US banks finally see improvement in credit card borrowing
Big U.S. banks including JPMorgan Chase & Co and Citigroup appear set for some earnings boost from a pick-up in the battered credit-card business, but a possible recession would pull consumers back and bring losses on outstanding loans.
Last week, JPMorgan Chairman and CEO Jamie Dimon warned of growing recession risks and braced investors for a likely “hurricane.”
In steady economic times, cards are one of the most profitable businesses for banks, and analysts say a continued upturn in card borrowing would bring relief for banks.
When consumer spending crashed during the pandemic, Citigroup marked a low point as 2020 ended with a 13% fall in quarterly revenue from U.S. Citi-branded cards from a year earlier.
Now overall balances on credit cards and similar loans at U.S. banks are up 15%, as of May 25, from a year earlier, and back near pre-pandemic levels, according to Federal Reserve data. Even better for banks, cardholders now are allowing more of those balances to revolve and incur interest charges instead of paying them off monthly.
While the size of revolving balances is rarely disclosed by banks, it is critical because the interest from revolving accounts brings in much more revenue than transaction fees from merchants, some of which are shared with card networks, such as Visa and Mastercard.
“The most profitable part of the credit card business is the consumer revolving balances and then paying them back over time,” said analyst Jason Goldberg of Barclays.
At JPMorgan, revolving balances are up 8% from the low, Marianne Lake, co-chief of its Chase consumer bank told an investor conference in May.
During pandemic lockdowns, consumers reduced credit card spending and paid down balances like never before, thanks to stimulus payments and cash from refinancing mortgages.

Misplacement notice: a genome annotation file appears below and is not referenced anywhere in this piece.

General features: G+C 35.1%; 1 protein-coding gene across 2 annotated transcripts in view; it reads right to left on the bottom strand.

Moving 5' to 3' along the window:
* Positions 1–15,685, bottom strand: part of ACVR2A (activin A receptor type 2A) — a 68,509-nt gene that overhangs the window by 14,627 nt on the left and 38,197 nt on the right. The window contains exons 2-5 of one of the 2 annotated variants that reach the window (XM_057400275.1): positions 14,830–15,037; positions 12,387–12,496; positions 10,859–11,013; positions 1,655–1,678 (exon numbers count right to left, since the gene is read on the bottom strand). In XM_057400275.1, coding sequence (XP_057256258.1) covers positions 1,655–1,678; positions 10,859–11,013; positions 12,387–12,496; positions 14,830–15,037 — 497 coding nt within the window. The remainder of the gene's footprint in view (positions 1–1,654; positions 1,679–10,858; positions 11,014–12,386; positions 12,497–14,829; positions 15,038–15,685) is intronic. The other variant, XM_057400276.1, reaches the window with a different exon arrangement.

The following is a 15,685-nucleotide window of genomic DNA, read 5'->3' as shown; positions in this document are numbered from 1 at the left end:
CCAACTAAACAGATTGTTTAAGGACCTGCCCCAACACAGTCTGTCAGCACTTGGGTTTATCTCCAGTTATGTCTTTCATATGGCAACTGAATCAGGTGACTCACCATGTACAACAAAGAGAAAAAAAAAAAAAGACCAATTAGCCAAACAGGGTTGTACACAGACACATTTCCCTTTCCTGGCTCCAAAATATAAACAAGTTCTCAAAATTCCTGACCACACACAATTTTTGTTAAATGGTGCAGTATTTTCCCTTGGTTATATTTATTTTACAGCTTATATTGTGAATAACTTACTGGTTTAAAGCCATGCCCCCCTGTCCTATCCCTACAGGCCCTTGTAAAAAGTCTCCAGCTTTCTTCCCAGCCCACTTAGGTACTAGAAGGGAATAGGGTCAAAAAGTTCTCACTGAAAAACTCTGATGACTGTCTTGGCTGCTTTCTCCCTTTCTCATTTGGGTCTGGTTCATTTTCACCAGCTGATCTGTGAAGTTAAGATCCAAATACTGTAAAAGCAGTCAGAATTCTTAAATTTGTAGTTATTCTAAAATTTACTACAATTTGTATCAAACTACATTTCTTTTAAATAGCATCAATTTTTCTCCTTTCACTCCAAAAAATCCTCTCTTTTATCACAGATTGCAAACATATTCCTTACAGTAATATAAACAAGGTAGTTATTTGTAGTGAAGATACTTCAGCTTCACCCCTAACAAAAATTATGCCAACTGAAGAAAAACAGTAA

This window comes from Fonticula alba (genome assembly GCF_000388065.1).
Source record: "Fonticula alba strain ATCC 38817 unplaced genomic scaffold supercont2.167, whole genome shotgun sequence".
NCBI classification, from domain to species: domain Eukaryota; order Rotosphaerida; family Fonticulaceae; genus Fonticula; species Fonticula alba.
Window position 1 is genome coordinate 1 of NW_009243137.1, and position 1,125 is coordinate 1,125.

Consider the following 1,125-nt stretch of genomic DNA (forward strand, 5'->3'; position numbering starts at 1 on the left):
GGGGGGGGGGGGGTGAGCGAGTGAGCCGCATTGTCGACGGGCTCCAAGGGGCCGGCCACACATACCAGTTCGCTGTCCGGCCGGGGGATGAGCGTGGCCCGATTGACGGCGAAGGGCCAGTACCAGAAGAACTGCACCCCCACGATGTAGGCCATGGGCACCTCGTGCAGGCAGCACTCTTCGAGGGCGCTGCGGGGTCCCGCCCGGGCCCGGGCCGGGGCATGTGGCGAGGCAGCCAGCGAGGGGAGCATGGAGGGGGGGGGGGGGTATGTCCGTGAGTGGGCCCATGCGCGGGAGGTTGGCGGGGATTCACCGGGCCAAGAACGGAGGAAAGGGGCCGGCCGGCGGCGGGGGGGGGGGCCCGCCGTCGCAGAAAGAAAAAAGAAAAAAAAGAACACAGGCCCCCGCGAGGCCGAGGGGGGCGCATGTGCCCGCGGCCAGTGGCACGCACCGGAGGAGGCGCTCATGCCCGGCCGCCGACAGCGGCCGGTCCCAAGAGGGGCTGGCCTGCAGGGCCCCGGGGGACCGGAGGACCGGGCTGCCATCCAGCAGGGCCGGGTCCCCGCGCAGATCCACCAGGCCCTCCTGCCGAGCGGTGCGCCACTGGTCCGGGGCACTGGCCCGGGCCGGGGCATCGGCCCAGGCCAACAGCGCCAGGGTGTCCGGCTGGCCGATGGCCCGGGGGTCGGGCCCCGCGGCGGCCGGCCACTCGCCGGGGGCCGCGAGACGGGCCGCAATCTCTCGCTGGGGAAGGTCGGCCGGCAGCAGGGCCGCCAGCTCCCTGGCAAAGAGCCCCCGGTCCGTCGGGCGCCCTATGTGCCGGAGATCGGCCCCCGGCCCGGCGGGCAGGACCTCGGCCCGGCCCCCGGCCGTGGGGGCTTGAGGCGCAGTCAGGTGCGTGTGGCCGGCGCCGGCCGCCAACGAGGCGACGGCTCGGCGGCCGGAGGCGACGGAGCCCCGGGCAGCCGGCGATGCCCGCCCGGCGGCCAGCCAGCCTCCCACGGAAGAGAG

The share of active card accounts with revolving balances share has increased for the past two quarters to 52.6% after plunging to 51.3% in the pandemic. Those balances generally prevailed at around 60% level for the seven years before COVID-19, after being as high as 70% during the 2008 financial crisis, according to data from the American Bankers Association.
Banks say cardholders are paying off their debts a little more slowly now, resulting in higher interest-bearing balances. Discover Financial Services, for example, said payment rates were still significantly higher than before the pandemic but had leveled off and even eased slightly in the first quarter.
As lockdowns came off, banks last year stepped up card marketing and eased credit standards they had tightened earlier in the pandemic.
Credit cards issued quarterly jumped 39% in the fourth quarter of 2021 from a year earlier to 21.5 million, the highest on record and 14% higher than before the pandemic, according to credit reporting agency TransUnion.
Chase, the biggest issuer of cards in the United States, has found evidence to quash some investor concern that consumers had sworn off credit cards, JPMorgan’s Lake said.
“Younger generations,” Lake said, “contrary to popular myth, are not averse to credit or credit cards.” Members of the Millennial and Gen-Z generations among Chase customers put 60% of their spending on credit cards. And they are borrowing more as they age, she said.
Now some investors worry the banks will get too much of a good thing by having promoted credit cards just as the risk of recession rises with tightening Federal Reserve policy.
The banks say they learned from the financial crisis, that knowing whom to lend how much is more important to profits than trying to anticipate recessions.
While card delinquency rates have risen over the past three quarters, they are still below pre-pandemic levels, according to TransUnion data. Charge-off rates for bad credit card loans at banks turned up in the first quarter to 1.82% from 1.57%, according to Federal Reserve data. That’s half of what they were before the pandemic and low enough for banks to make money.
For now, unemployment, a big driver of losses on credit cards, is low and wages are rising, noted Barclays’ Goldberg.
“In the near-term,” Goldberg said, “it should be a fairly profitable business. But banks have to be mindful of the next financial downturn.”